In the Netherlands, the rights of children are trampled underfoot, conclude UNICEF the Netherlands and Defence for Children in the Annual Statement on Children’s Rights 2015, published on May 20. This research points out that vulnerable children in particular are susceptible to a violation of their rights.
Figures on children’s rights
The organizations say the figures are shocking. Almost eight in ten children in juvenile detention centers are held in custody awaiting judgment. Furthermore, there are still 2,000 children on a waiting list of the Child’s Welfare Office, a drop of 22 percent compared to 2013, but still a much too high number. Last year, 110 children left asylum reception facilities, without it being known where they’ve gone. "These children are at great risk of becoming victims of children trafficking and exploitation," says Sabine de Jong of UNICEF the Netherlands. "The authorities are simply responsible for these children and have to investigate the disappearances."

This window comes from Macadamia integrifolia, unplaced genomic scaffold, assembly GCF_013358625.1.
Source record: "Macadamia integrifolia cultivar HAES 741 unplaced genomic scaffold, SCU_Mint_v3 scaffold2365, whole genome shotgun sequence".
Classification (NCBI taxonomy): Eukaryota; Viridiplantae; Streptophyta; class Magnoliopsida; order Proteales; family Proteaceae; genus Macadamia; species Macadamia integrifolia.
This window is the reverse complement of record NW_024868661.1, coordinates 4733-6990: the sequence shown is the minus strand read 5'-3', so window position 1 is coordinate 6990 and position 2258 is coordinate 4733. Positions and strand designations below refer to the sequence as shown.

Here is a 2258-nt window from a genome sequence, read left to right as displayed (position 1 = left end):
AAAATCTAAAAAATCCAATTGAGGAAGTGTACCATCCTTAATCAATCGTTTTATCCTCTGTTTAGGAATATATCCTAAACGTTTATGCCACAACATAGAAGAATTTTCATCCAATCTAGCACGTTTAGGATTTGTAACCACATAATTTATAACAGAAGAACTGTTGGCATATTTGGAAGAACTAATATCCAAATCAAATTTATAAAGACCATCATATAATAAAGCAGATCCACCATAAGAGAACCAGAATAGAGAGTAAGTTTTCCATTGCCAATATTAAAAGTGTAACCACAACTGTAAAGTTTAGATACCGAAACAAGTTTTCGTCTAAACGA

Accountability to the UN
In 1995, the Netherlands signed the United Nation Convention on the Rights of the Child and in this regard the country will be held accountable on May 27 before the UN Committee on the Rights of the Child in Geneva. "The figures are very worrying," says Aloys van Rest, director of Defence for Children. "In the four major Dutch cities there is, for example, still excessive family violence in half of the families known to have committed child abuse one and a half years ago. Last year, the number of reports of online sexual abuse has risen by 77 percent, to 1,331. The Netherlands still has a lot to work on. The state secretary for public health, welfare and sport, Martin van Rijn, will have a tough job on his hands during the UN session."
UNICEF the Netherlands and Defence for Children call on the Dutch government to implement the principles of the UN Treaty on the Rights of Children in law, policies and in practice, without reservation. This includes the right to participation; children have the right to have their say in decisions that concern them. In this year’s Annual Statement, they've therefore been given the opportunity to give their opinion on the figures and recommendations of each theme that relate to the rights of children.